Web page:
In the view of the relationships between excessive sodium intake, immunity and target organ damage, we hypothesized that reduction in dietary sodium would be beneficial in the prevention of cardiac alterations through a restrained local immunity response in a rat model of metabolic syndrome. Sprague-Dawley rats were fed a 60% fructose diet with either a normal sodium (0.64% NaCl) or a low sodium content (<0.01% NaCl) for 8weeks. After 4weeks, rats were infused or not with angiotensin II (200ng·kg-1·min-1, sc) for 4weeks. Tail-cuff blood pressure was determined in conscious rats. Heart and left ventricle weight, cardiomyocyte size, and cardiac fibrosis were evaluated. We performed a transcriptomic analysis in order to identify differentially regulated cardiac mRNAs between normal and low sodium diets. We validated those results using qPCR and immunohistochemistry. Angiotensin II-induced blood pressure rise was blunted (~50%) in the low-sodium fed rats while cardiac hypertrophy and fibrosis were prevented. Transcriptomic analysis revealed 66 differentially regulated genes including 13 downregulated genes under the low sodium diet and implicated in the innate immune response. This was confirmed by reduced cardiac macrophages infiltration under the low sodium diet. Dietary sodium restriction prevents structural alterations of the heart of rats with fructose-induced insulin resistance and angiotensin II-hypertension. The reduction of cardiac inflammation and macrophage infiltration suggests that innate immunity has an important role in the beneficial effect of sodium restriction on cardiac remodeling.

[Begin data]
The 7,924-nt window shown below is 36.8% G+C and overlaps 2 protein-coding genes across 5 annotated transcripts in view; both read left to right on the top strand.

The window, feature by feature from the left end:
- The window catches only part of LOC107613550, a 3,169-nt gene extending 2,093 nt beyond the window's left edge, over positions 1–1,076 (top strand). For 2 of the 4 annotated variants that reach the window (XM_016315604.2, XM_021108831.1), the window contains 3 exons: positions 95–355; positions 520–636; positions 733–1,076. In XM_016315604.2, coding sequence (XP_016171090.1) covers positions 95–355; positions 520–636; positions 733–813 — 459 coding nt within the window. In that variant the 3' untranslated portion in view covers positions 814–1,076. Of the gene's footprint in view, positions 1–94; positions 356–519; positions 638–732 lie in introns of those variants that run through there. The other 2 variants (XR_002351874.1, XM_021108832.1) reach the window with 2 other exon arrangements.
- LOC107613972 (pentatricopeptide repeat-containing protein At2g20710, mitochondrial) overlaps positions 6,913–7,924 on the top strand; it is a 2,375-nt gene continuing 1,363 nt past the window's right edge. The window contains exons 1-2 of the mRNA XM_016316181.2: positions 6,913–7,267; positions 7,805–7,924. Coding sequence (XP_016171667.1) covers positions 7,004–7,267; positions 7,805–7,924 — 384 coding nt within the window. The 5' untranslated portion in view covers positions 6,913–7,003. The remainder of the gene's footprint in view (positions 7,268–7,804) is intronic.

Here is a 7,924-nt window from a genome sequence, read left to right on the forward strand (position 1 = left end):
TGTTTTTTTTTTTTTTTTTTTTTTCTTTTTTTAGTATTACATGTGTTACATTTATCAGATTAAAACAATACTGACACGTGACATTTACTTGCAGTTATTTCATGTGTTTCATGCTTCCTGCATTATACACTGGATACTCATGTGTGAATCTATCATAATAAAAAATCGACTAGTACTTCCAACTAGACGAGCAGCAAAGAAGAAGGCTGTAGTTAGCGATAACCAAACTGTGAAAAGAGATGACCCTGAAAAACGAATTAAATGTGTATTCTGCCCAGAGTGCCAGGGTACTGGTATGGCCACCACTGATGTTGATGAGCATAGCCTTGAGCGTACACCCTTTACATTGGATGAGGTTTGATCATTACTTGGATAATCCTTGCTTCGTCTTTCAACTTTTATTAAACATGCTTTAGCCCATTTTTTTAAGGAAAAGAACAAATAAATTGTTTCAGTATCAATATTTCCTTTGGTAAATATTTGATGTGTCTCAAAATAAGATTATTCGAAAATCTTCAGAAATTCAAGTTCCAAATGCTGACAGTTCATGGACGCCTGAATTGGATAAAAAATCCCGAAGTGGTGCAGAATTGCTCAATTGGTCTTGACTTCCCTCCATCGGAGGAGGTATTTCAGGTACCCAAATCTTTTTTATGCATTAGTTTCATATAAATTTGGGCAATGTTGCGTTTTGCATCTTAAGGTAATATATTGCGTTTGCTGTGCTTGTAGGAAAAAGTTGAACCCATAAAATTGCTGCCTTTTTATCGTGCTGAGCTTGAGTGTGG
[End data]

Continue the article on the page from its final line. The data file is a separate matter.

Keywords: Cardiac hypertrophy; Fibrosis; Inflammation; Innate immunity; Low sodium diet; Macrophage.
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